Robert Rauschenberg’s 1958 painting Lincoln, which the Art Institute of Chicago deaccessioned before being acquired by Fineberg, sold for $1,260,000 (est. $2 million to $3 million); whether or not the buyer was aware of the infamous past of the painting is unknown, as the houses generally employ the auction equivalent of “don’t ask, don’t tell,” but a while back some racist moron decided to gouge a swastika into its surface. (They probably mistook Rauschenberg for Jewish because of his surname, even though Rauschenberg’s staunchly religious family belonged to the Church of Christ and the artist spent every Sunday in church and Sunday school, with bible study camp during summers.) Though the vandalism was repaired so as not to be visible to the naked eye, it’s still plainly apparent under blue light. Feinberg surely knew, but maybe didn’t care due to the size of the commensurate discount he received. And though Christie’s wasn’t trying to hide it, they weren’t going to volunteer the information either—you had to ask for a condition report.

Some racist moron decided to gouge a swastika into his work (still visible under this blue light image), probably under the mistaken belief the artist was Jewish. Courtesy of Kenny Schachter.

A view of the painting under blue light. Courtesy of Kenny Schachter.

At Sotheby’s, Andy Warhol’s Birth of Venus (After Botticelli)—a unique, oversized work on paper modestly estimated at $350,000 to $450,000—sold for $2,601,000, having also been brought to auction by my mother-in-law, Denise Rich, though I am no longer involved. The fabulous Fairfield Porter’s Girl in a Landscape from 1965, estimated at $500,000 to $700,000, sold for $2,843,000, and I was thrilled to see both the result and the fact that the masterful artist (born 1907, died 1975) has been set free from the confines of American art sales and inserted into the more mainstream realm of contemporary art where his prescient paintings belong.

The Eisenman was originally sold to Joshua Gessel and Yoel Kremin (two ambiguous players in market) on behalf of Peter Haas—or so they said when they bought the work from König Gallery—for under $50,000, a founding consultant to Zürich’s elite freeport Mobel Transport. Haas has subsequently denied it was for him, and is no longer involved with Mobel; but, ferreting out accurate art market intel is as hard as finding an honest art dealer.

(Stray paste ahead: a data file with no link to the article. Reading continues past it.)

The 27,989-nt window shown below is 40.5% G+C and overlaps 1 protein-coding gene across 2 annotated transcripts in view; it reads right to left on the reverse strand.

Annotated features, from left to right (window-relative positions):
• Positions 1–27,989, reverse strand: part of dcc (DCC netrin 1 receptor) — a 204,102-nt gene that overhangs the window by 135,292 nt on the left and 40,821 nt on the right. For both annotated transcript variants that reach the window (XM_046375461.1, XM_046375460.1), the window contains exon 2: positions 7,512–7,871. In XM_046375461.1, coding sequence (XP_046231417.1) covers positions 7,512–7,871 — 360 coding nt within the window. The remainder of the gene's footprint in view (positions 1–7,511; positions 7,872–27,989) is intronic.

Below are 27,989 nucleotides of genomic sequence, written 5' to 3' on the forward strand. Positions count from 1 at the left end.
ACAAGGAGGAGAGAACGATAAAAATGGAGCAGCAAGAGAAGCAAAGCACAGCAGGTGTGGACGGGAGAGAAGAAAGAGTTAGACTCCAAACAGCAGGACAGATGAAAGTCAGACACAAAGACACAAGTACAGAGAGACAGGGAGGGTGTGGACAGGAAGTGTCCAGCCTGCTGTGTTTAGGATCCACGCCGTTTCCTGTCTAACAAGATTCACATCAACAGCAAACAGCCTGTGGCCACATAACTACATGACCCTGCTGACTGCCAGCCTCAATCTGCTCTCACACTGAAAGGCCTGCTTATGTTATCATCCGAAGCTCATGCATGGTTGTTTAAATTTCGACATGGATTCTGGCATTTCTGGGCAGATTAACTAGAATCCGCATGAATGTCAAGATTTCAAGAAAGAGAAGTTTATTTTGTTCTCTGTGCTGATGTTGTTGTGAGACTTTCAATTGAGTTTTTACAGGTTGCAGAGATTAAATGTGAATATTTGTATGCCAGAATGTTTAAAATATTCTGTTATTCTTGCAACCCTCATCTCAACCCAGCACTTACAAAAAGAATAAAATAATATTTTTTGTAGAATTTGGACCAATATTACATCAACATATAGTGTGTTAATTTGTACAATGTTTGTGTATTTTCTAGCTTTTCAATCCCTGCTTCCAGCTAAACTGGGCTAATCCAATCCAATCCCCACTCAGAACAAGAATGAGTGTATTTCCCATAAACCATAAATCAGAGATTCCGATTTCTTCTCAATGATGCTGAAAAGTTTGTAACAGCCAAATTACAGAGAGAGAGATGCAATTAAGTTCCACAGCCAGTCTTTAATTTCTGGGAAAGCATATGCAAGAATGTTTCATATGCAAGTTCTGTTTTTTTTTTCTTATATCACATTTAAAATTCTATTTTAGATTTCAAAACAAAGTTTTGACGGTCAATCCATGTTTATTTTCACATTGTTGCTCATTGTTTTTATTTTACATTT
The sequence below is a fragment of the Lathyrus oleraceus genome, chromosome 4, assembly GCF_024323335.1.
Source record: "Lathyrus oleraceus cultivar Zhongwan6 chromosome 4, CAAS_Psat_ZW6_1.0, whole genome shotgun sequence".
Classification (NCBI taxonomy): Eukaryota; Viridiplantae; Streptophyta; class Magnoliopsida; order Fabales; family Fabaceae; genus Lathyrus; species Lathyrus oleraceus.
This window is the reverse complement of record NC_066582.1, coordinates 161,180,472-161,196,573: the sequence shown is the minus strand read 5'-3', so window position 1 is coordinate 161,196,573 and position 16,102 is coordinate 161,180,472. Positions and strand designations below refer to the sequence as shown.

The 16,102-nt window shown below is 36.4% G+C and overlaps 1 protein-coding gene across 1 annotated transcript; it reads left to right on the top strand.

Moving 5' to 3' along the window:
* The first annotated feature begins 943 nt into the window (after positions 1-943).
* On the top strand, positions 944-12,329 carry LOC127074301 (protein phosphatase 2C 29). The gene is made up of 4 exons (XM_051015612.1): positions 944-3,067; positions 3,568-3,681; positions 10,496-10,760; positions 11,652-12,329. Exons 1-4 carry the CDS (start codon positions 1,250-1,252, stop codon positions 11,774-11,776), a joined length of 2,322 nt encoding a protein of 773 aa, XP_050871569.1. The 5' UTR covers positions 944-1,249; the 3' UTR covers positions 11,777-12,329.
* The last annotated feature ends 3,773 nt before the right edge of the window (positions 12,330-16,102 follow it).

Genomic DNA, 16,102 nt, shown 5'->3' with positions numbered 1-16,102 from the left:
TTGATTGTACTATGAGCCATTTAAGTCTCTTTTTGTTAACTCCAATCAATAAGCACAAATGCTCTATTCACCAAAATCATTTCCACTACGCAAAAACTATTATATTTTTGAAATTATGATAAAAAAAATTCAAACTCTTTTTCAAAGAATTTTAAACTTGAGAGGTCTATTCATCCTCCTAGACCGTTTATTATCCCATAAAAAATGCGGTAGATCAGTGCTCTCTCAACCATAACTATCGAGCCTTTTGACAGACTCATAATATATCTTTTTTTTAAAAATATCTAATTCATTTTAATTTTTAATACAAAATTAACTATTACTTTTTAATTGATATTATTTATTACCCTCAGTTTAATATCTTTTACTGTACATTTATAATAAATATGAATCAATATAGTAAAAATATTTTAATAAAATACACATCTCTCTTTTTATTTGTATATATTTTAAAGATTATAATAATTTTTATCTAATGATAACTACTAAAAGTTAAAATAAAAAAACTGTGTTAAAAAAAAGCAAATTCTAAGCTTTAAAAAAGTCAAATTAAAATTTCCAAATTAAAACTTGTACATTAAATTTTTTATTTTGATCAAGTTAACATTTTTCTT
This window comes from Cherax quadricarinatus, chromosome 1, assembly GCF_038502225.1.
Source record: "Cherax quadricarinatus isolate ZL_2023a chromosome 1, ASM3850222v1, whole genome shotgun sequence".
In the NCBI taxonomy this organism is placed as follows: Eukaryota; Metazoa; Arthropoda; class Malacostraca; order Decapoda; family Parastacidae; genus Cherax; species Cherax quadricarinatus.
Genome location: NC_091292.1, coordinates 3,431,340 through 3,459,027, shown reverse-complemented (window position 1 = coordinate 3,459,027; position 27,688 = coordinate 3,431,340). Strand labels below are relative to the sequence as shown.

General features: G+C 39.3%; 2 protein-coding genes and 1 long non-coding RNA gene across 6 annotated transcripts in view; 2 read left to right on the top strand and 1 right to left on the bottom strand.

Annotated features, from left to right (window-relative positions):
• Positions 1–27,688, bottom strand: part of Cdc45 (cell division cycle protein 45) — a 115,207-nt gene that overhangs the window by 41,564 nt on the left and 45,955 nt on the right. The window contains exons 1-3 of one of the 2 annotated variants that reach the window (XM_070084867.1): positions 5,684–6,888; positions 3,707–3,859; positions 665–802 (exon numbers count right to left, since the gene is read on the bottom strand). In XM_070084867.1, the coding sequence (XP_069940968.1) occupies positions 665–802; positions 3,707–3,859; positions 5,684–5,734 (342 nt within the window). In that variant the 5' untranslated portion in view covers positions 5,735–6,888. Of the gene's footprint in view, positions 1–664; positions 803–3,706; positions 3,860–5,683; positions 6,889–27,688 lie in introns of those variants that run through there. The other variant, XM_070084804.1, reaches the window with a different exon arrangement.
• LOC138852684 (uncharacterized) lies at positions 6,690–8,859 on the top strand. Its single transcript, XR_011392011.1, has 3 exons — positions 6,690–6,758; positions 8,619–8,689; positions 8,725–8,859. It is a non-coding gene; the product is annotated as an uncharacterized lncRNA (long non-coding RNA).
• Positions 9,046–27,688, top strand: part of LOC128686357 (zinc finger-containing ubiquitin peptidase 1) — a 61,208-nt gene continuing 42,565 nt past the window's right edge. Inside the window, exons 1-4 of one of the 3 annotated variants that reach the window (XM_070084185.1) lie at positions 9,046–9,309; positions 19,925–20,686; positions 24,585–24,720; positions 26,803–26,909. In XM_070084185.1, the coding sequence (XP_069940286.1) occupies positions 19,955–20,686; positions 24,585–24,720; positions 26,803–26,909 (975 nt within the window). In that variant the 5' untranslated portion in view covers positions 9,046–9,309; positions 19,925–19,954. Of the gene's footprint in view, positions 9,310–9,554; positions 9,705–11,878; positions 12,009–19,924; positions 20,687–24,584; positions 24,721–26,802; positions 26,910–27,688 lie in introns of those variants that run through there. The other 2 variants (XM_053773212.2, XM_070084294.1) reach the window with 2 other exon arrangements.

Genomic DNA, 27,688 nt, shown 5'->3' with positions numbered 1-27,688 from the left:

To pivot slightly, anyone wondering about the conformist nature of the art market should just take in the fact that the following four artists have nearly 300 works on sale between today and mid-June (!): Warhol (72), Hirst (50), Richter (42), and, with a whopping 128 pieces, Kusama. In the art market, success unambiguously affirms success, and the herd mentality rules supreme.

An artwork. Courtesy of Kenny Schachter.

An artwork. Courtesy of Kenny Schachter.

In other news, I hear that advisor Lisa Schiff, who once threatened to sue me and Artnet for reporting she was fired by Leonardo DiCaprio but for the minor fact it was true (and who reportedly insisted in her contracts that her clients not have previously worked with me), is facing more lawsuits herself from her slipshod habit of converting her client’s money for her own personal use. I’m told that Schiff on occasion bought works in the name of DiCaprio for herself to flip. (The advisor did not respond to a request for comment by time of publication.)

I will never let anyone or anything discourage me from pursuing my art, especially not my newfound art dealers who are supposed to be on my side. Velociraptor (Swift Thief) on view at my exhibit at NYC’s the NFT Gallery. Courtesy of Kenny Schachter.

I will never let anyone or anything discourage me from pursuing my art, especially not my newfound art dealers who are supposed to be on my side. Velociraptor (Swift Thief) on view at my exhibit at NYC’s the NFT Gallery. Courtesy of Kenny Schachter.

At my NFT Gallery exhibition that just opened—through June 17th at 88 Clinton Street (please visit if you can)—one of my other galleries told me that a work I consider the strongest in the show is “bad.” Really makes you appreciate the—mostly—gatekeeper-free universe of NFTs and Web3 platforms. The work, Velociraptor (The Swift Thief), is titled after the small dinosaur of the late Cretaceous period whose name combines the Latin velox, “swift,” and raptor, “robber or plunderer.” “Plunderer” is a good description for the speculators who are currently despoiling the public domain—museums and academic institutions—by choosing to sell dinosaur skeletons at contemporary art auctions as fashionable baubles for wealthy “collectors.” My show is comprised of tapestry, painting, sculpture, and videos, so NFT is not the most apt term to describe what is on exhibit. Although, that’s not such a bad word in the art market these days—all seven of the NFTs sold by Sotheby’s last week crushed it beyond expectations, performing well above the high estimates. Makes you think.